The Union’s home uniform is a modern classic, apart from a garish sponsor logo that looks pasted on instead of integrated with the rest of the jersey. This year’s new primary kit features a lighter gold down the middle, an understated snakeskin pattern (taken from the serpent in the club logo) and the departure of the pinstripes used in 2014-15. It’s as classy and distinctive a set as you’ll find. If only Bimbo could cooperate. Meanwhile, we’re stuck with the regrettable, lazy away kit for one more season.
Portland’s "Rose City Red" away uniforms continue to darken, but the overall theme is maintained with the champions’ striking new secondary set. The mostly-black jersey (there's more red on the back) features hoops in shades of red complete with a subtle thorn motif. Red socks add a bit of contrast that would be lost if they were black. The green-and-white home kit is the same as last year’s except for a revised sponsor logo. For Timbers fans, of course, the best part is the new gold star above the crest.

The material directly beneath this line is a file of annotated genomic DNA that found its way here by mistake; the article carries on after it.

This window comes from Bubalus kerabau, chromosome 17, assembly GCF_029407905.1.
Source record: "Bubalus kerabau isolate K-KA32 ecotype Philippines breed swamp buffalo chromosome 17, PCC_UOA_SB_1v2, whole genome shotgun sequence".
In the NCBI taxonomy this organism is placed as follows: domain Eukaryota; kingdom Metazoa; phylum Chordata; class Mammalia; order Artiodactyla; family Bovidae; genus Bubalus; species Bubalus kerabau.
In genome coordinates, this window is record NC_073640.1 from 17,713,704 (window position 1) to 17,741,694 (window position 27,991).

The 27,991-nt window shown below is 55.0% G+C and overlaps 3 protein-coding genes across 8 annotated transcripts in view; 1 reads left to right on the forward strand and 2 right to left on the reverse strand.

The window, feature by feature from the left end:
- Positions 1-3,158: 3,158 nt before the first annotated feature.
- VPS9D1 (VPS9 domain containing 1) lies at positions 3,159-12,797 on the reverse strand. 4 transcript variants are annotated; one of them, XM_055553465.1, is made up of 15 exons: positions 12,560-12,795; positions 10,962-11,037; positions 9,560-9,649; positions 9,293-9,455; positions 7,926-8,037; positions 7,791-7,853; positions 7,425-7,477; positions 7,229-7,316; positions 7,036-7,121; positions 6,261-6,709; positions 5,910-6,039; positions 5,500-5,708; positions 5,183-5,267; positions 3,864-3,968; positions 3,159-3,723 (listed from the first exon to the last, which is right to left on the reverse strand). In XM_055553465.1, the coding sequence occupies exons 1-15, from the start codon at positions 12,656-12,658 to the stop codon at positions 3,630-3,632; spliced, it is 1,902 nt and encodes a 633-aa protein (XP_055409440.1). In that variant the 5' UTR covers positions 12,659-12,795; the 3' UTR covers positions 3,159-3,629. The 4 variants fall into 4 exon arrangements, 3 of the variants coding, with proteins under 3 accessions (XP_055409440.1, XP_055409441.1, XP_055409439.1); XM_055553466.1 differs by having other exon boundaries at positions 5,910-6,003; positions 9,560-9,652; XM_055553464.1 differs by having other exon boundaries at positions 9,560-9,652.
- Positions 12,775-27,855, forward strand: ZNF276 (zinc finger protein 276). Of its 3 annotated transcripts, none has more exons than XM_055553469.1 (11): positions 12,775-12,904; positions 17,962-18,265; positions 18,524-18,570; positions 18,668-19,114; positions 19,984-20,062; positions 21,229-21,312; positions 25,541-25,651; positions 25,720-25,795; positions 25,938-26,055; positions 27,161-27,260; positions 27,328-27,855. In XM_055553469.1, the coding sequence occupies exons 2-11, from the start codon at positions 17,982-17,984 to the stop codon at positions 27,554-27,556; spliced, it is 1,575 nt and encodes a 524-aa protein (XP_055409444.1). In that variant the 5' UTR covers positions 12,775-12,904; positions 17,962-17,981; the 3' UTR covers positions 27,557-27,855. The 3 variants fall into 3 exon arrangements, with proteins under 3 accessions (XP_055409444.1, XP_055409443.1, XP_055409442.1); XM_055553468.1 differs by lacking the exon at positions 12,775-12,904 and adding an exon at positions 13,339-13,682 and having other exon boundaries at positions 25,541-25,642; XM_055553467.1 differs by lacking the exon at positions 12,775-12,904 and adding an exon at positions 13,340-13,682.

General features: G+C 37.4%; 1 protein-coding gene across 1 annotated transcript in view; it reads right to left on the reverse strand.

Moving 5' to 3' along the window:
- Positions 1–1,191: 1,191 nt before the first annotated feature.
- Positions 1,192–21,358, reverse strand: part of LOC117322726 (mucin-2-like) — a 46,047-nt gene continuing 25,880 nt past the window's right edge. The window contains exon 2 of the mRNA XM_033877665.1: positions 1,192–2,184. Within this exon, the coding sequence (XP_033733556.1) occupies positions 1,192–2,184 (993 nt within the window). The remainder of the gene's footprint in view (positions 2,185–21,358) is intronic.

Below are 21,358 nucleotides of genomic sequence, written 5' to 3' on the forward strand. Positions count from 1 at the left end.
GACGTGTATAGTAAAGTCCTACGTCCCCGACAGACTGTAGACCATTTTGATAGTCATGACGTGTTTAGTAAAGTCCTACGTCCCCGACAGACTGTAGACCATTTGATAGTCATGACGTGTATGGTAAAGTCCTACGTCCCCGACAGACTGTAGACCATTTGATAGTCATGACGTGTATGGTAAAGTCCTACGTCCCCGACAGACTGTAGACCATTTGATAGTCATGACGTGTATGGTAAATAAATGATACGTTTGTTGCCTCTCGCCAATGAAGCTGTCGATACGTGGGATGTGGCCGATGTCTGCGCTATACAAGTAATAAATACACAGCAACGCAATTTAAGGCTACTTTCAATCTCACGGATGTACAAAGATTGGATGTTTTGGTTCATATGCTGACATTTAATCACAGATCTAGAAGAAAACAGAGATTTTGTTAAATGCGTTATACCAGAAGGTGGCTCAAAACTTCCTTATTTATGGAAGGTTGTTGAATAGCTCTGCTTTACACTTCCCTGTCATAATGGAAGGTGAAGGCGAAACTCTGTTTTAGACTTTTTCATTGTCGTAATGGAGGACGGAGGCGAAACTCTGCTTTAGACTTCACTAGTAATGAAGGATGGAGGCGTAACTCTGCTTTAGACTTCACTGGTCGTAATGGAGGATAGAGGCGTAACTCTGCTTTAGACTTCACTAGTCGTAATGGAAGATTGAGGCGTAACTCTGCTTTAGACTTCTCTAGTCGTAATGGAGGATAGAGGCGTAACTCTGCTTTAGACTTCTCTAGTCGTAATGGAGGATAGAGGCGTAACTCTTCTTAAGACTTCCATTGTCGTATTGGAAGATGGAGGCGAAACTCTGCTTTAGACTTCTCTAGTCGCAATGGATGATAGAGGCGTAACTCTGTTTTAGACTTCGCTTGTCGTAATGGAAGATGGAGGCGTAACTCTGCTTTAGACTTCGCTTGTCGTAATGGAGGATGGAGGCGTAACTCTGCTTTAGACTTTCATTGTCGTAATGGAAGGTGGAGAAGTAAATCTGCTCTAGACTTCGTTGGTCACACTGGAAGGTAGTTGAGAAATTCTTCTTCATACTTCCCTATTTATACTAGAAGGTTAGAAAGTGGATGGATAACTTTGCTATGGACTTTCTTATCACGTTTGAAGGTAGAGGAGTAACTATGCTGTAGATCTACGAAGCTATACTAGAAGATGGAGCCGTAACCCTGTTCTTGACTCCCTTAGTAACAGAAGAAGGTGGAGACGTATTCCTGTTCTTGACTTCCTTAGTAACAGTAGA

Real Salt Lake
After six years in all-red, RSL at long last is returning to something resembling its unique, championship-winning look. After claiming the 2009 MLS title in red/claret jerseys (with blue/cobalt sleeves), blue shorts and blue socks, RSL inexplicably opted to become one of several mono-red teams. Bad uniforms and a trio of lost finals followed. If there was a kit curse, consider it reversed with the new home set, which features sublimated pinstripes on a sharp red jersey and a return to the cobalt shorts. RSL is RSL again. Let’s hope some variation of “victory gold” replaces the all-white secondary kit in 2017.
San Jose Earthquakes